Electrocardiogram (ECG or EKG) is a medical test that measures and records the electrical activity of the heart.

The heart is a muscular organ that beats rhythmically to pump blood throughout the body, delivering oxygen to organs and tissues.

The sinoatrial node, SA node, is the natural pacemaker of the heart. It sends signals to the muscle fibres of the heart telling them when to contract. Each contraction is one heartbeat.

In an EKG test, the electrical impulses made while the heart is beating are recorded and documented on a strip of paper.

An electrocardiogram (ECG or EKG) is done to:

  • Assess the heart’s electrical activity for any abnormalities.
  • Find the cause of unexplained chest pain, such as from a heart attack, inflammation of the sac surrounding the heart (pericarditis), or angina.
  • Assess the cause of symptoms of heart disease, such as shortness of breath, dizziness, fainting, or rapid, irregular heartbeats (palpitations).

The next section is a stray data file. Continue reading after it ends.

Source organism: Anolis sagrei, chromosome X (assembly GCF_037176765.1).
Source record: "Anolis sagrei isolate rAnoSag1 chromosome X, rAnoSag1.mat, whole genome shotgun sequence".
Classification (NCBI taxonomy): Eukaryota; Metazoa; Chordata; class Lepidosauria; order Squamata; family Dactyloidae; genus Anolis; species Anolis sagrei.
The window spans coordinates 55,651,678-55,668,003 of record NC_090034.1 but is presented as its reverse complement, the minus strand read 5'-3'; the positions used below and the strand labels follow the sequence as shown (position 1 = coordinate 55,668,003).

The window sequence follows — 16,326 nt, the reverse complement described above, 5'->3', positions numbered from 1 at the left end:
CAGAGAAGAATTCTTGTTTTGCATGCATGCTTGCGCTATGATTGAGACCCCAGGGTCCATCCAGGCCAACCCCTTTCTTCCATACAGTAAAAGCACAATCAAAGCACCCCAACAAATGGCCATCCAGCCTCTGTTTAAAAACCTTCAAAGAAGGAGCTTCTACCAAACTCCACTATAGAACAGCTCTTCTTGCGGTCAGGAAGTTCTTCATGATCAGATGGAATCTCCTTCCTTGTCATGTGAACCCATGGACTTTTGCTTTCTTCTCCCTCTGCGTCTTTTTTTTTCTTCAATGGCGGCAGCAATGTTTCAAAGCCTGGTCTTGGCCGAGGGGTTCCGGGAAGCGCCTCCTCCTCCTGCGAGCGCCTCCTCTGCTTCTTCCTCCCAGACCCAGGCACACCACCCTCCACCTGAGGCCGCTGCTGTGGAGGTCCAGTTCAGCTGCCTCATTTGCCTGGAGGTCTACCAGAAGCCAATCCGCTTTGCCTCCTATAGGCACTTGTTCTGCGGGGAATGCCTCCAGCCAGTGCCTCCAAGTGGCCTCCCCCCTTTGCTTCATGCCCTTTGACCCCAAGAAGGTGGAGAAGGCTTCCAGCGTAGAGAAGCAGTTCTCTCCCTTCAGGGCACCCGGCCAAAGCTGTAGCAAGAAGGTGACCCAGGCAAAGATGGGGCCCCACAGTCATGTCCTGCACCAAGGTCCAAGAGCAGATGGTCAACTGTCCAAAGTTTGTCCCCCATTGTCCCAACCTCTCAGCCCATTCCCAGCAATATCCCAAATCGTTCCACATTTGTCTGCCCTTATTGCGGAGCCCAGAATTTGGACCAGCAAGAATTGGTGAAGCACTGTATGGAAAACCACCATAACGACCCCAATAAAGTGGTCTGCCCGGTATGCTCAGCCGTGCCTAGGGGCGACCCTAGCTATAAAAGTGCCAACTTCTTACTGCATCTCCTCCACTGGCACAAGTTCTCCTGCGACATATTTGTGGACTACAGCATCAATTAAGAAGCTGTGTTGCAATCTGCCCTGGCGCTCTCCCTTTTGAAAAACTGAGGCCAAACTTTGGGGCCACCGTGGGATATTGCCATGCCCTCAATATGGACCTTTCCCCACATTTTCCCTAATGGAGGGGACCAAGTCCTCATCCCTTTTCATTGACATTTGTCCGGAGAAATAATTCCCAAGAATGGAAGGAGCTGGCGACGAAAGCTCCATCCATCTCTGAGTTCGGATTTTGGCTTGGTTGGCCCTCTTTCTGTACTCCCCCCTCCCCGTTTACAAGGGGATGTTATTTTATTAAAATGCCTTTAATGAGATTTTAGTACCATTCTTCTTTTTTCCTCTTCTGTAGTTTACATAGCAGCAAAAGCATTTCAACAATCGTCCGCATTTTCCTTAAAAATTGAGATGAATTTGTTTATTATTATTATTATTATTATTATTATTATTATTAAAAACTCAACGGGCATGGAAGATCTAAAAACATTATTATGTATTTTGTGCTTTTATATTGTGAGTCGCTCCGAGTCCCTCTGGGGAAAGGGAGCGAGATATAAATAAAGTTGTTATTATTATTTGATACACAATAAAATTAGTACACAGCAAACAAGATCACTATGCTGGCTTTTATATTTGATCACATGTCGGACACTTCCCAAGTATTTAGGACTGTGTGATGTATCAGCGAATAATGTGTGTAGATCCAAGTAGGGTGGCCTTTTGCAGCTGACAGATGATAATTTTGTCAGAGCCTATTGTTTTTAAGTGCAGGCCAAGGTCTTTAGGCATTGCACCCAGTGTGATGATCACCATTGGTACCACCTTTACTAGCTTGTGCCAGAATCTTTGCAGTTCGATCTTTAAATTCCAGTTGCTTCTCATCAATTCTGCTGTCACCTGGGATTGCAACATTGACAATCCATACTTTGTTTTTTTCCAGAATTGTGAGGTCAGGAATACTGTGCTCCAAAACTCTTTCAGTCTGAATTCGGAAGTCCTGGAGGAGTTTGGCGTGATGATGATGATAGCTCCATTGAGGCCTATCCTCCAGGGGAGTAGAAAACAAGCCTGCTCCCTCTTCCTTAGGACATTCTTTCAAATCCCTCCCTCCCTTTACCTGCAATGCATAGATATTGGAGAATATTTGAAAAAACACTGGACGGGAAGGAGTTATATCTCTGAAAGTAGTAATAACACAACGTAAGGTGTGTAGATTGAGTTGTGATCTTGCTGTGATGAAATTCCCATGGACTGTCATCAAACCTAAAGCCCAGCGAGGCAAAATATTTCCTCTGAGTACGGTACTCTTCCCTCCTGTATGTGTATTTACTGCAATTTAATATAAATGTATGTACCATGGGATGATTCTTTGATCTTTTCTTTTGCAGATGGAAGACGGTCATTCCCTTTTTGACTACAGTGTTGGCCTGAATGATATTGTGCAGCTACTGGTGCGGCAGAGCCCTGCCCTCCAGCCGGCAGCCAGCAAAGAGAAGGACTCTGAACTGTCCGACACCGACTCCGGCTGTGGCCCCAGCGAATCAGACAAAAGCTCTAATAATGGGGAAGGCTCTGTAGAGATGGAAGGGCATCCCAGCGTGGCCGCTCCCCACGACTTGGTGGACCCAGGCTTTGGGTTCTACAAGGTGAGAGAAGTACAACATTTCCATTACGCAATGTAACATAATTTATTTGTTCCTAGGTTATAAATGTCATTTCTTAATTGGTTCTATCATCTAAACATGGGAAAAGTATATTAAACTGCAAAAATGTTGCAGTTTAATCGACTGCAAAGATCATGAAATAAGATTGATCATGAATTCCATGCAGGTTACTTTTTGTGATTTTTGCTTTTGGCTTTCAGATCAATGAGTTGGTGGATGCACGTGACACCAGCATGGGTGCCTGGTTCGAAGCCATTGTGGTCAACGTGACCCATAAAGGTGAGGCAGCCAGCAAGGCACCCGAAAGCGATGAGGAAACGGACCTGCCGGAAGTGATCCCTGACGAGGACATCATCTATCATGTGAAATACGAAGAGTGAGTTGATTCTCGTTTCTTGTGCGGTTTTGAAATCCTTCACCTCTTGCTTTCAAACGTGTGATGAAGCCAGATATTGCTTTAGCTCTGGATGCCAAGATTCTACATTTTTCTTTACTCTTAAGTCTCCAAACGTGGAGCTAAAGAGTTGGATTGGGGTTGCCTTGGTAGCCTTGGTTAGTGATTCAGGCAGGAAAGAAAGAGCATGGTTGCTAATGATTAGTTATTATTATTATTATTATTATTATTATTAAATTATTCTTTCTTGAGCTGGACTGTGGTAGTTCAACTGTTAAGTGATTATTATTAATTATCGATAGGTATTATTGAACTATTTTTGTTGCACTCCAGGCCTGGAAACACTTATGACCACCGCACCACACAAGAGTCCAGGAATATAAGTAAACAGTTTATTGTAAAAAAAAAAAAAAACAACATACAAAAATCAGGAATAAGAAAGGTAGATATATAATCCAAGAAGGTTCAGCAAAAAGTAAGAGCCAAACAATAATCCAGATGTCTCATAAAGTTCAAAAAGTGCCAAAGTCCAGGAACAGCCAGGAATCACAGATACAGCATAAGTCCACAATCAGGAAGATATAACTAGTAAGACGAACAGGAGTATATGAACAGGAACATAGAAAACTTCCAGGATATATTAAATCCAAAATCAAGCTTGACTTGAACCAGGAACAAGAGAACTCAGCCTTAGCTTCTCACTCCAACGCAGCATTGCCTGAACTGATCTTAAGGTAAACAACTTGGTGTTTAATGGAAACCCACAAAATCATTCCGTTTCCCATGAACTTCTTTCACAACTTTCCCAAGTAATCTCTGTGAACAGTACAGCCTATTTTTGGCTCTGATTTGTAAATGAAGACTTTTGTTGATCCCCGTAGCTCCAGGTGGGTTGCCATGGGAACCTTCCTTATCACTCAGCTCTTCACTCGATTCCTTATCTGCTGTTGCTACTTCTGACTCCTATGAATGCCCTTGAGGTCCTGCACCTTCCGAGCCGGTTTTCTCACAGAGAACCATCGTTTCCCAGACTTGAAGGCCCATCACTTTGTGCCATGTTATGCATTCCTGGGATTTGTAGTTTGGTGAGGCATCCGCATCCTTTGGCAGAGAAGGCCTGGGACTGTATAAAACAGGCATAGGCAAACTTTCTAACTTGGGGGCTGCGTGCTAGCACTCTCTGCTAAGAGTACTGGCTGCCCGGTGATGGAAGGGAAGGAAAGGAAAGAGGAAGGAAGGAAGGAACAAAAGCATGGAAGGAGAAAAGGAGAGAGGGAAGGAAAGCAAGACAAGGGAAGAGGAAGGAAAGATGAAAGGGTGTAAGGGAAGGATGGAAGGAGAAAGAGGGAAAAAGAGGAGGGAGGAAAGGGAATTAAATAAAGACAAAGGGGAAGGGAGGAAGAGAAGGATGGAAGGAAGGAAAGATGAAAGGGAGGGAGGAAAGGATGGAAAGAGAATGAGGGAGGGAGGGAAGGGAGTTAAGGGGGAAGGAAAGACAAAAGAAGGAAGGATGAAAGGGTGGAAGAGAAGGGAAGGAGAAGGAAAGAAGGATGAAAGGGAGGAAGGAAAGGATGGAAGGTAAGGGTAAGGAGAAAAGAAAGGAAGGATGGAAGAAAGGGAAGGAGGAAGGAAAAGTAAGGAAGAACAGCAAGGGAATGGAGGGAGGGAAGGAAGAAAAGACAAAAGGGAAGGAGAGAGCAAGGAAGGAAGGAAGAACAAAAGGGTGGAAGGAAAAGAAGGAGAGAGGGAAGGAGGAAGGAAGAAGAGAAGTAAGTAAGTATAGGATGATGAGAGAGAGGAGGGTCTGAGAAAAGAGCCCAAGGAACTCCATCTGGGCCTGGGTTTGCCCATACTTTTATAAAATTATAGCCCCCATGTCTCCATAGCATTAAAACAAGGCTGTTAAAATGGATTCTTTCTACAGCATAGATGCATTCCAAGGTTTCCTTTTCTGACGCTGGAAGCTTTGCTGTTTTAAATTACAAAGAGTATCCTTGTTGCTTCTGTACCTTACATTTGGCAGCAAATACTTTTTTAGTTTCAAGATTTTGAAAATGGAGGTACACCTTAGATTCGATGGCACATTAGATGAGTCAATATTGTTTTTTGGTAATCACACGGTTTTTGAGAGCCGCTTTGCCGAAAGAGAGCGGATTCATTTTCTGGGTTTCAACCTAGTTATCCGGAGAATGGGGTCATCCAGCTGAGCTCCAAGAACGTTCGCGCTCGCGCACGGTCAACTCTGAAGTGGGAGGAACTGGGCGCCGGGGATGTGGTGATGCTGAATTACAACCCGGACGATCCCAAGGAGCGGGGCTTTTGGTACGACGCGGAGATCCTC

• Find out if the walls of the heart chambers are too thick (hypertrophied).
  • Assess the health of the heart when other diseases or conditions are present, such as high blood pressure, high cholesterol, cigarette smoking, diabetes, or a family history of early heart disease.

During an EKG, the patient will lie on their back on a bed or table. Small metal discs called electrodes will be taped to the arms and legs to record the heart rate during the test.

A special EKG gel or small pads soaked in alcohol may be placed between the electrodes and your skin to improve conduction of the electrical impulses.

The electrodes may be moved at different times during the test to measure the heart’s electrical activity from different locations on the chest.